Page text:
1. (2pt) Compare and contrast link-state and distance-vector
2. (3pt) Consider the following network. With the indicated
link costs, use Dijkstra’s shortest-path algorithm to
compute the shortest path from x to all network nodes.
Show the algorithm by computing a table similar to Slide
15 in Chapter 5.
3. (5pt) Consider the network shown below, and assume that
each node initially knows the costs to each of its
neighbors. Consider the distance-vector algorithm and
show the distance table entries at node z. (Show the
distance table entries in each step)
4. (2pt) Suppose we have the forwarding tables shown in the
following table for nodes A and F, in a network where all
links have cost 1. Give a diagram of the smallest network
consistent with these tables.
Node Cost Nexthop
B 1 B
C 2 B
D 1 D
E 2 B
F 3 D
Node Cost Nexthop
A 3 E
B 2 C
C 1 C
D 2 E
E 1 E
5. (3pt) Consider the network below. When the link cost c(x,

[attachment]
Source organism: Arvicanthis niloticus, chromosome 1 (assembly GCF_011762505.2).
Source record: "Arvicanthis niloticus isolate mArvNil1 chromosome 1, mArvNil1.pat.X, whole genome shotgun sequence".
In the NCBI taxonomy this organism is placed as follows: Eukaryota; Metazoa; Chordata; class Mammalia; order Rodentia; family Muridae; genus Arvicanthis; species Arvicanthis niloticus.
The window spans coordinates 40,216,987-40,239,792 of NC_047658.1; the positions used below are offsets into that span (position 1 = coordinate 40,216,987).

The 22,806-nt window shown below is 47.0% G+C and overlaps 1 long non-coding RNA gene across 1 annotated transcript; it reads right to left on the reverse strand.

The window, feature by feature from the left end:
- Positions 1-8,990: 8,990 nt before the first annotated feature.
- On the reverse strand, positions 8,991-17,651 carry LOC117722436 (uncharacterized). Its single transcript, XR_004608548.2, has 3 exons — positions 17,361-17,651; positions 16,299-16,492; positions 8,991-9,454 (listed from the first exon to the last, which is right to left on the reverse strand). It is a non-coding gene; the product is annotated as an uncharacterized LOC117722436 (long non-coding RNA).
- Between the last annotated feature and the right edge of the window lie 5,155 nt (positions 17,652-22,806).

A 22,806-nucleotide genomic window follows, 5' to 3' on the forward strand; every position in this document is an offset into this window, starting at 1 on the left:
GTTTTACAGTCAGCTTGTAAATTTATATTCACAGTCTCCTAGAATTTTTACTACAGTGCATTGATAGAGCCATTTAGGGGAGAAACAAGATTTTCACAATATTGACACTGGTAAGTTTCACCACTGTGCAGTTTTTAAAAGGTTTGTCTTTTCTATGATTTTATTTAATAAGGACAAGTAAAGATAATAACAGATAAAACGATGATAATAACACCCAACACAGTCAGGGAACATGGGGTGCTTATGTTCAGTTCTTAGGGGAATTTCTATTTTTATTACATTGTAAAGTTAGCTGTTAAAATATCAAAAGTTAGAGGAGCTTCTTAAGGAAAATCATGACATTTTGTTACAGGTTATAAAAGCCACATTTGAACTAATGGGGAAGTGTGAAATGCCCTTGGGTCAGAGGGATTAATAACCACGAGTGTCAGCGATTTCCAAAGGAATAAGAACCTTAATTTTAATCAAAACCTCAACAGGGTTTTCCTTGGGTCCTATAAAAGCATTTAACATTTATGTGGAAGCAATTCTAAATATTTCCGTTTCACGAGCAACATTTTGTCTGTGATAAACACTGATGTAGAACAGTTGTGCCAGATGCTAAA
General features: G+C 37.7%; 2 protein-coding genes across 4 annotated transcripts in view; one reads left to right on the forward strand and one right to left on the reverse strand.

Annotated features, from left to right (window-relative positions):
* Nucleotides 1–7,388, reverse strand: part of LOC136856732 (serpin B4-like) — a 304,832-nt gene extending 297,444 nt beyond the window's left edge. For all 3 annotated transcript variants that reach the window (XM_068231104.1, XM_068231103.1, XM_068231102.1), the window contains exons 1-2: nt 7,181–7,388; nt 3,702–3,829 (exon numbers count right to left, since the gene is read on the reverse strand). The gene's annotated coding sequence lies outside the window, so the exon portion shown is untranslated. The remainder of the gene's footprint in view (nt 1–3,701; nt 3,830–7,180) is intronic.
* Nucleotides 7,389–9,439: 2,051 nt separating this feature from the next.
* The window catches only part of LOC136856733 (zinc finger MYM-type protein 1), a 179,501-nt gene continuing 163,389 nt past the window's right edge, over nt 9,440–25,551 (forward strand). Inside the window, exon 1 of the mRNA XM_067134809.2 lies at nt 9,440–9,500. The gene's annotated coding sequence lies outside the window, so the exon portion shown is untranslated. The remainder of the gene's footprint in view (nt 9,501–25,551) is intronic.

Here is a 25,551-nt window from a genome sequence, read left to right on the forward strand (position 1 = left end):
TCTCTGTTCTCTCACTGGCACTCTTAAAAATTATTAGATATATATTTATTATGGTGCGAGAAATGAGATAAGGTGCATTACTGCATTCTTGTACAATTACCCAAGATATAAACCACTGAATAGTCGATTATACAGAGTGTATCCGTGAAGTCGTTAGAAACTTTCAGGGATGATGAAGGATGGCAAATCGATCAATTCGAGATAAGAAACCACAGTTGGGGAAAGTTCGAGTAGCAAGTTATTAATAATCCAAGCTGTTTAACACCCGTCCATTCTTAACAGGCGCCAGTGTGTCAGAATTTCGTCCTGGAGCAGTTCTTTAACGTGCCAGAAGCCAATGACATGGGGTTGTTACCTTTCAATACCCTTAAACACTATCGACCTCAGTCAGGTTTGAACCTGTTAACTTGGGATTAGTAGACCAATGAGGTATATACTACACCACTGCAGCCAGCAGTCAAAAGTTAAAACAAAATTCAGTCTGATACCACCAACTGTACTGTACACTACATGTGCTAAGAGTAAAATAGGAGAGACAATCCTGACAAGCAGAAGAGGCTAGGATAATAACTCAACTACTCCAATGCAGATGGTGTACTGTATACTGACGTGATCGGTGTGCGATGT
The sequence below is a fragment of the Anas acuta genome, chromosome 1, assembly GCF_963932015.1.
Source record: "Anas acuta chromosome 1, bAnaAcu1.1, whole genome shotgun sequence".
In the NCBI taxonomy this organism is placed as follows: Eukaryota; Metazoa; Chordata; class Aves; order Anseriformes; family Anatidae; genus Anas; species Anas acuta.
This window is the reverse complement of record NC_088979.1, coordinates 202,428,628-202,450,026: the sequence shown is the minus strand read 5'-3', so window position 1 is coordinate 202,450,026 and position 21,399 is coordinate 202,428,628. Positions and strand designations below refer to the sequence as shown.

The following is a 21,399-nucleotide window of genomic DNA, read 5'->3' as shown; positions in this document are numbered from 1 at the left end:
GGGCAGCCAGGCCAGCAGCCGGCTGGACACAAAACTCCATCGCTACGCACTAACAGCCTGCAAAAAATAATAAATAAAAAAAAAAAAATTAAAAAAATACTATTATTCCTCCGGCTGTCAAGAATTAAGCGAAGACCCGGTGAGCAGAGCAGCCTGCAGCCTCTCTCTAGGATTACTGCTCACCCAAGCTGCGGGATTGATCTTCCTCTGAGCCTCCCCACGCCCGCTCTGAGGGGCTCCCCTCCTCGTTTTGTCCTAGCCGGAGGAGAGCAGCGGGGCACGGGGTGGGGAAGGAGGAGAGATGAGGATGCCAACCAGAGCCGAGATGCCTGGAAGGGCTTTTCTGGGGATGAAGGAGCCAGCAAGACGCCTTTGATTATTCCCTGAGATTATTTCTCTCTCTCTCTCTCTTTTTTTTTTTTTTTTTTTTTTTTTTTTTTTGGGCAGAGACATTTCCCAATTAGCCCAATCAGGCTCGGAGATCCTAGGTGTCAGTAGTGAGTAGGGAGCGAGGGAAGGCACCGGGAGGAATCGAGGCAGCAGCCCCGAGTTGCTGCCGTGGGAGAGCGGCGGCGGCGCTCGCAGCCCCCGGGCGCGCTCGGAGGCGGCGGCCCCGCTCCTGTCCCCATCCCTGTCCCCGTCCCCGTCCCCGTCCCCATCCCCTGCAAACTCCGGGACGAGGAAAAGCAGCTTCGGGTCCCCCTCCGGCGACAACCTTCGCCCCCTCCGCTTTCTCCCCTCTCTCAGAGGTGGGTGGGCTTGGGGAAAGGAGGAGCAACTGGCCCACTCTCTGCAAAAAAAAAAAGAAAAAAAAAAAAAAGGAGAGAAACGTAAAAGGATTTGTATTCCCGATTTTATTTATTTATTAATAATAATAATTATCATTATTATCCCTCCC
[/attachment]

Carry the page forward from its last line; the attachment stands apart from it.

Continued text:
y) increases from 4 to 60. Explain why it takes 44 iterations
for the algorithm to stabilize. (Hint: show the distance
table entries in each iteration)
6. (4pt) Consider the network shown below. Suppose AS3
and AS2 are running OSPF for their intra-AS routing
protocol. Suppose AS1 and AS4 are running RIP for their
intra-AS routing protocol. Suppose eBGP and iBGP are
used for the inter-AS routing protocol. Initially suppose
there is no physical link between AS2 and AS4.
a. Router 3c learns about prefix x from which routing
protocol: OSPF, RIP, eBGP, or iBGP?
b. Router 3a learns about prefix x from which routing
c. Router 1c learns about x from which routing
d. Router 1d learns about x from which routing
7. (4pt) In the figure below, X, Y and Z are access ISPs and A,
B and C are backbone provider networks. Suppose an ISP
only wants to route traffic to/from its customer networks
(does not want to carry transit traffic between other ISPs).
Another BGP policy X wants to enforce is that X does not
want to route from B to C via X.
Following is the topology view at Y. Draw the topology
views of W and X.